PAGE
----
Two stories caught our eyes over the weekend; the first shows that so-called ‘bed-blocking’, where an NHS hospital is unable to discharge a patient back into the community because of a lack of social care provision, is at its highest rate since 2017.
The second says that funding cuts to the social care sector are leading to two care homes closing for every one that opens, leading to the risk of a two-tier social care system which only the rich can afford.
Clearly, these two stories are linked and are affecting both the NHS, the social care sector and the people that rely on both.
We have written in the past calling upon the Government to do everything that it can to ensure that the NHS is properly funded and is receiving all the support it needs. Given the clear affect that an under-funded social care sector is having on the NHS, we would extend this appeal to also include the social care sector as well.
Everyone in society can need more support as they get older, not just the rich. In fact, multiple studies have shown the disparities that exist in terms of life expectancy between those in the least and most deprived areas of the country. Therefore, it is vital that we have a robust social care sector in place that both rich and poor can access.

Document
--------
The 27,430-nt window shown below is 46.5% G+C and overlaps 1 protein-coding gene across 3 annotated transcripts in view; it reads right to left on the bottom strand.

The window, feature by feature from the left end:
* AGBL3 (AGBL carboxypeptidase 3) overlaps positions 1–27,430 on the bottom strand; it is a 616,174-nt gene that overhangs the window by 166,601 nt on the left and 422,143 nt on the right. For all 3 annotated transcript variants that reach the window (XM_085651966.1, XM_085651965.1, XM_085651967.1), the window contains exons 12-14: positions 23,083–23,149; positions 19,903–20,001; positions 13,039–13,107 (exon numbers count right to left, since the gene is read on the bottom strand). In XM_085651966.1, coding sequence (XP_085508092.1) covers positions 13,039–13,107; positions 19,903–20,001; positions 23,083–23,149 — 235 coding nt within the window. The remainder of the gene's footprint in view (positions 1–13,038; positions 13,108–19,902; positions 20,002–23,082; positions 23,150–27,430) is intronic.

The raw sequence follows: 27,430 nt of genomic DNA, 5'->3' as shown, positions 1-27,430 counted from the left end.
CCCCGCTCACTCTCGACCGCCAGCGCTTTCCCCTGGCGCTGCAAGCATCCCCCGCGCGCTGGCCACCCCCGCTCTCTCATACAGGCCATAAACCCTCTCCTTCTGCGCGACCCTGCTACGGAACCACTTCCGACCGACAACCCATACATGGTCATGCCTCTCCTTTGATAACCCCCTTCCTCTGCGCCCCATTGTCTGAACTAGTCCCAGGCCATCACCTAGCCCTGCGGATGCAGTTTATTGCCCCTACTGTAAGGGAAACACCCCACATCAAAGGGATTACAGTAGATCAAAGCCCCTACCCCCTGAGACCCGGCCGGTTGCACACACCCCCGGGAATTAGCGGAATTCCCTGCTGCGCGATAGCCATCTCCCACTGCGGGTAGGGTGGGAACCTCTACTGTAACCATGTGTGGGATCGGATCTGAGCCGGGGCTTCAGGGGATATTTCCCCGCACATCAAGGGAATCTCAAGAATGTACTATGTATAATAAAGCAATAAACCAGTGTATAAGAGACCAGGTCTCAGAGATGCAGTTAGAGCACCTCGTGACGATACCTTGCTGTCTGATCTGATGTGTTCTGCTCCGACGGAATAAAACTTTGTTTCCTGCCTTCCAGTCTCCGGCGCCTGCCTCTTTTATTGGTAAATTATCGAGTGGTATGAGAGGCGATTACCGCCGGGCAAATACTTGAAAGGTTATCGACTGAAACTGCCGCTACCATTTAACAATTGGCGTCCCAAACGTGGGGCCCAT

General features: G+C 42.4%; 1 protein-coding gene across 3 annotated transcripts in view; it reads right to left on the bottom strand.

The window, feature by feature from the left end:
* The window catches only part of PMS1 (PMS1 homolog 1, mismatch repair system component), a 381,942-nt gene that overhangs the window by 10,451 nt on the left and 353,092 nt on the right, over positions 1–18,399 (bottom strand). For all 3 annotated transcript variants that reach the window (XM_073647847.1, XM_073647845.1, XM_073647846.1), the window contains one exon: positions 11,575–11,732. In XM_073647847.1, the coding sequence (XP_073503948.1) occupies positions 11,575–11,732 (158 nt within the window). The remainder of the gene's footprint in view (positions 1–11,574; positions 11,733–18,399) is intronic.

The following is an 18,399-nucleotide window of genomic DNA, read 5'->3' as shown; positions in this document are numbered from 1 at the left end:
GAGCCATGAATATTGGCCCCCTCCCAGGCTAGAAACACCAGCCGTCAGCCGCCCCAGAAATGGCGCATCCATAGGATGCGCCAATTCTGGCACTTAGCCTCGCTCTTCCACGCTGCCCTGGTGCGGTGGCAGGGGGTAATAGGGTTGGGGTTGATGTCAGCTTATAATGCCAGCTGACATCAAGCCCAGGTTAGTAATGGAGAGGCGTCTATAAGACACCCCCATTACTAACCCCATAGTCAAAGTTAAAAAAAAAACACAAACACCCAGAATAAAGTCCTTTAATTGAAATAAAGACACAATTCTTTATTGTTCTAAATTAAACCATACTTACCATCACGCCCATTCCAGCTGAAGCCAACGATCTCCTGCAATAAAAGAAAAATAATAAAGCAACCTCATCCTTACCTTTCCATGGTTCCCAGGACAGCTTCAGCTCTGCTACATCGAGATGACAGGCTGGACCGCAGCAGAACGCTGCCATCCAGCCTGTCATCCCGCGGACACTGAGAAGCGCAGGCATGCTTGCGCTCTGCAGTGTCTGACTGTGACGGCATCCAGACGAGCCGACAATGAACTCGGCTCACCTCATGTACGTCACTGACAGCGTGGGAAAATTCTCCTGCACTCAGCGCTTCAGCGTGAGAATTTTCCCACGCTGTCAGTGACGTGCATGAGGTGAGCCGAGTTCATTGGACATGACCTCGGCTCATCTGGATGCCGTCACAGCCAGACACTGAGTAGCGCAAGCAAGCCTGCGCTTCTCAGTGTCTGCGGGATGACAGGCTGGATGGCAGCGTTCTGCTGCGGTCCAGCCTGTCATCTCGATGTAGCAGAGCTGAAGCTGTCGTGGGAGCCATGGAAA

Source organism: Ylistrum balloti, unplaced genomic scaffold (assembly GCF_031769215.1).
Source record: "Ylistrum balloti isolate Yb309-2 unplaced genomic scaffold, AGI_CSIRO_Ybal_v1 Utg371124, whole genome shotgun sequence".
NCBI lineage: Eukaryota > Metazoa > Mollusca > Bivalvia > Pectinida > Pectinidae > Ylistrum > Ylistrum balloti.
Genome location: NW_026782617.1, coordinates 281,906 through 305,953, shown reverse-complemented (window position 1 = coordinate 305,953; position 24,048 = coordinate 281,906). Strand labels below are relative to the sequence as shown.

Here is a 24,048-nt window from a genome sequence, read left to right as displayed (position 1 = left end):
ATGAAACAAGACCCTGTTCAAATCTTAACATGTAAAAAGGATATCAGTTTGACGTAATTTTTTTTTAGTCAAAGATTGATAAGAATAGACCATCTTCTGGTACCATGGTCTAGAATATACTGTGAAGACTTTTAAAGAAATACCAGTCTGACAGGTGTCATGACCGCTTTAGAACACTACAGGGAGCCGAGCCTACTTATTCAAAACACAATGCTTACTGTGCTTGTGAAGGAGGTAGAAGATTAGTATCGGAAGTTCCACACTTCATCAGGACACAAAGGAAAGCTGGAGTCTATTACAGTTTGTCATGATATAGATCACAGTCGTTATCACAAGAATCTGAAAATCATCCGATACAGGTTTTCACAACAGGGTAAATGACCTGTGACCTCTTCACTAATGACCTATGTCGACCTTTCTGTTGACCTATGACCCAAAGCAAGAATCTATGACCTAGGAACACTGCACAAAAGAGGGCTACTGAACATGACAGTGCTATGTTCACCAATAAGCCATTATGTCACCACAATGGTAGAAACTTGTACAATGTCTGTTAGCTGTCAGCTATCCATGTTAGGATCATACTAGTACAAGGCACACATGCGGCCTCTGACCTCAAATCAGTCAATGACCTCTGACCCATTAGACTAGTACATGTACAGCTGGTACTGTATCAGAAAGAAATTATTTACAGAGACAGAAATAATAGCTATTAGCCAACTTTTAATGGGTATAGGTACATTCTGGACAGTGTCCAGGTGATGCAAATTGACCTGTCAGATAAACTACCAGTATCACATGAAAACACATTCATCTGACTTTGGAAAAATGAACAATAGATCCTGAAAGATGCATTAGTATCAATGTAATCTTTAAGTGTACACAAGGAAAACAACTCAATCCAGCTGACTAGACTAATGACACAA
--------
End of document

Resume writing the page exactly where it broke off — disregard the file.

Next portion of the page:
By ensuring a robust social care system is in place, it would also help to alleviate the pressure on the NHS, freeing up beds for those who sorely need inpatient care.
While we understand that there isn’t an endless pot of money to fund the NHS and the social care sector, by investing money into both systems now when it needs it, we would argue it would hopefully help to prevent a situation where even greater sums of money will need to be invested to overhaul the systems at a later date.